A new study reports that the rate of people dying from cancer in the United States seems to have dropped steadily for 25 years but disparities remain between the rich and the poor.
The overall nationwide cancer death rate fell continuously from 1991 to 2016 by a total of 27%, according to a study by the American Cancer Society, published Tuesday in CA: A Cancer Journal for Clinicians.
That translates to about 2.6 million fewer cancer deaths total than would have been expected if death rates stayed at their peak, which was seen in 1991, according to the study.
“The continued decline in the cancer death rate over the past 25 years is really good news and was a little bit of a surprise, only because the other leading causes of death in the US are starting to flatten. So we’ve been wondering if that’s going to happen for cancer as well, but so far it hasn’t,” said Rebecca Siegel, first author of the study and strategic director of surveillance information at the American Cancer Society.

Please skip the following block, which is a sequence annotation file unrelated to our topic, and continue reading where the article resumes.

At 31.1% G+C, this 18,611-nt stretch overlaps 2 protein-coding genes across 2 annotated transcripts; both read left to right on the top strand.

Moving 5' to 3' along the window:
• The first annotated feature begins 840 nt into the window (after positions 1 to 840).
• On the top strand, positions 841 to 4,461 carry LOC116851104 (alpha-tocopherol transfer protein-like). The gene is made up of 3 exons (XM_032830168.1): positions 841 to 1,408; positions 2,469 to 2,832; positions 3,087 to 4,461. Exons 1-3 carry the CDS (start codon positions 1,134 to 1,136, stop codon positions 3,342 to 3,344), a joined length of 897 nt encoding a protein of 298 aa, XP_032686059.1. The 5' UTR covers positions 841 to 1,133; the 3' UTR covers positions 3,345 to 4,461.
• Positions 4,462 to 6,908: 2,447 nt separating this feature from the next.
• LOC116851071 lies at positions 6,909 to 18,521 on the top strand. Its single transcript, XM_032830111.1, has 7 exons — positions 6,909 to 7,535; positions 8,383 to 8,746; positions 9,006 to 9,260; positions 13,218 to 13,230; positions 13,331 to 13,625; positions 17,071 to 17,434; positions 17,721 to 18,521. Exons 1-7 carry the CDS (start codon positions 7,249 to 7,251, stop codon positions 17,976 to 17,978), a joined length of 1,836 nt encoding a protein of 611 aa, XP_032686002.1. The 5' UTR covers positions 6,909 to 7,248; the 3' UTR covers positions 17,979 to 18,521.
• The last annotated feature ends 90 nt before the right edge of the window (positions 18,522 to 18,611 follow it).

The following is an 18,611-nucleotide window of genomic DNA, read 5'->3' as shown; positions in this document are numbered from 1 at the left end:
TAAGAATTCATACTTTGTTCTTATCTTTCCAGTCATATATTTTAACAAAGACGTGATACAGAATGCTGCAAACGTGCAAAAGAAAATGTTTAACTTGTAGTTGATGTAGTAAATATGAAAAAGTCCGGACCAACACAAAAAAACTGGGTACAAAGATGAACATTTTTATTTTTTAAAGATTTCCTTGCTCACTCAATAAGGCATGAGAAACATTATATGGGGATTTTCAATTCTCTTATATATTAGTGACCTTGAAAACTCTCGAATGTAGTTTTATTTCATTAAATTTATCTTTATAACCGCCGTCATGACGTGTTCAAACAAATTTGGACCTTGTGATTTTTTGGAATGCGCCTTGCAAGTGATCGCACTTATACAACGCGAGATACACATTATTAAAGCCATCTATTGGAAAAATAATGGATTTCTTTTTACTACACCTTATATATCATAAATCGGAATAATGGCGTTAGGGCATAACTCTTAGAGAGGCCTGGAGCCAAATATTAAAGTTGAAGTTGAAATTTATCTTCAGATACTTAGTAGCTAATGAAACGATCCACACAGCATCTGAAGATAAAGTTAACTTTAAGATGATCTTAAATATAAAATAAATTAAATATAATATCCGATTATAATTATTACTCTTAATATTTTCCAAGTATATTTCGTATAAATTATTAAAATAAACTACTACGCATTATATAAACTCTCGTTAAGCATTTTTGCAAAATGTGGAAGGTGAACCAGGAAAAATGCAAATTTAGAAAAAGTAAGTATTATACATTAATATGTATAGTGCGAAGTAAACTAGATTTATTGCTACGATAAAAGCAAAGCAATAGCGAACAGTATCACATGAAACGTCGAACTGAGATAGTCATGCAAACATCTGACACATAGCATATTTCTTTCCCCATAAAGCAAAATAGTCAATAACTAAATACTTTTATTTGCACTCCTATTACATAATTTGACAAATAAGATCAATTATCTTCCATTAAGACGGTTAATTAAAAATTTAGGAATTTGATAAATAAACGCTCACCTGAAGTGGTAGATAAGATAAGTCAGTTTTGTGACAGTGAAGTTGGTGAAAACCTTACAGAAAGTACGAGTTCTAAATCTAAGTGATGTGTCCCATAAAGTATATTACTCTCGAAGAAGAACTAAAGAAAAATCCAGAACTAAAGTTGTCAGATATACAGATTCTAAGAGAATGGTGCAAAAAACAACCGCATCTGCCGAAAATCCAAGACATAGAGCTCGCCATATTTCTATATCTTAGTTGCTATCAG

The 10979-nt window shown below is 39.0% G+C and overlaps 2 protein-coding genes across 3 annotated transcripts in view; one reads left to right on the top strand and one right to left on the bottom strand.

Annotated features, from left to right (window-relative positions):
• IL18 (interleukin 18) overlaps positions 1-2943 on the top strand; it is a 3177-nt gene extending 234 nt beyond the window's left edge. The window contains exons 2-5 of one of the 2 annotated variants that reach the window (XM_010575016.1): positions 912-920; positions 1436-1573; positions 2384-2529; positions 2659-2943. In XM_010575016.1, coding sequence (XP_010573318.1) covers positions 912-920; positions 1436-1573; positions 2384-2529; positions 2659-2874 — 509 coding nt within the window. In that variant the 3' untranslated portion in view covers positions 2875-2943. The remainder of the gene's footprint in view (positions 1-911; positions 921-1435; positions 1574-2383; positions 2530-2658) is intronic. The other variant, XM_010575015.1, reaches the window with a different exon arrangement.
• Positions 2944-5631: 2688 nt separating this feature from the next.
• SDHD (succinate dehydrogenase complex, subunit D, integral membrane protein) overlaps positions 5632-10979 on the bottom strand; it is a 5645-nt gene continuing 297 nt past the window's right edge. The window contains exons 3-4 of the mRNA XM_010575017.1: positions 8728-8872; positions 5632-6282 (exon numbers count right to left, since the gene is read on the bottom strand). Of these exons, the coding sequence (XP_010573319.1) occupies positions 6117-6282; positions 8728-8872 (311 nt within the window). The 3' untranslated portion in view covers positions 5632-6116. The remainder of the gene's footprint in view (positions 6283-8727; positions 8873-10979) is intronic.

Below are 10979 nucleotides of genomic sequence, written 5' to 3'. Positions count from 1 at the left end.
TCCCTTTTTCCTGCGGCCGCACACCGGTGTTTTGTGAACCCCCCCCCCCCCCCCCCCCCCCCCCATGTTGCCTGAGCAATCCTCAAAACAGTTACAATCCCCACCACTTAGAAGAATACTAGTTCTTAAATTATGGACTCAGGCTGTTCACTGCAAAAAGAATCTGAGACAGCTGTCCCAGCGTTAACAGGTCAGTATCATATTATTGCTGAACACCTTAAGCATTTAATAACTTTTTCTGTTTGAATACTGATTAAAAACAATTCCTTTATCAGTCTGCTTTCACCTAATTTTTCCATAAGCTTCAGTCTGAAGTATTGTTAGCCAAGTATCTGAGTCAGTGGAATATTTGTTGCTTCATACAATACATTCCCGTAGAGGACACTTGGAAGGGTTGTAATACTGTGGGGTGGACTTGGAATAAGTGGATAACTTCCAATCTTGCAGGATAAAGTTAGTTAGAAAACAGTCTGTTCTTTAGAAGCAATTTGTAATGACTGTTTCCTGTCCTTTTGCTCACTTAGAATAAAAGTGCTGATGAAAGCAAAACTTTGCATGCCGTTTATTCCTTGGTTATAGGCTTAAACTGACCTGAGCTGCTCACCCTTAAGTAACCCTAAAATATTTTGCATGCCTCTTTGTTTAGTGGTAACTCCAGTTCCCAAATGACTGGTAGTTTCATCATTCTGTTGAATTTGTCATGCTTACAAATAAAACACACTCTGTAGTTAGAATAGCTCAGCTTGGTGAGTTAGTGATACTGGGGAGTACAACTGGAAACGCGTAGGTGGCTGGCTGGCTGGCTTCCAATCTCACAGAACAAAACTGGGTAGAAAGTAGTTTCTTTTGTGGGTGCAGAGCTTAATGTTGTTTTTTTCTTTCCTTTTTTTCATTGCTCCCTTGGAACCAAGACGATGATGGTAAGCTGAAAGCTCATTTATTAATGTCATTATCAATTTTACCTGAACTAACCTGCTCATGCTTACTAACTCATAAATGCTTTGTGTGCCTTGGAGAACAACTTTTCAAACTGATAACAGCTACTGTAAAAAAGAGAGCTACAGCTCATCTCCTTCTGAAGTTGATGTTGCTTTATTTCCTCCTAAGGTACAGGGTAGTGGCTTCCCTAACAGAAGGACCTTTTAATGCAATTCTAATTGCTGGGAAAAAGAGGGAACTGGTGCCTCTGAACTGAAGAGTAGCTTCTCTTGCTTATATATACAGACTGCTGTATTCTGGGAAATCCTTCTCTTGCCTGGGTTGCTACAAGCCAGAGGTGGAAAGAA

According to the US Centers for Disease Control and Prevention, based on the latest data, the three leading causes of death in the United States in 2017 were heart disease, cancer and accidents or unintentional injuries.
Meanwhile, on a global scale, the number of people around the world who have cancer appears to be growing, according to the World Health Organization.
A WHO report released in September estimated that there were 18.1 million new cancer cases and 9.6 million cancer deaths worldwide in 2018 alone. Cancer is the second leading cause of death globally.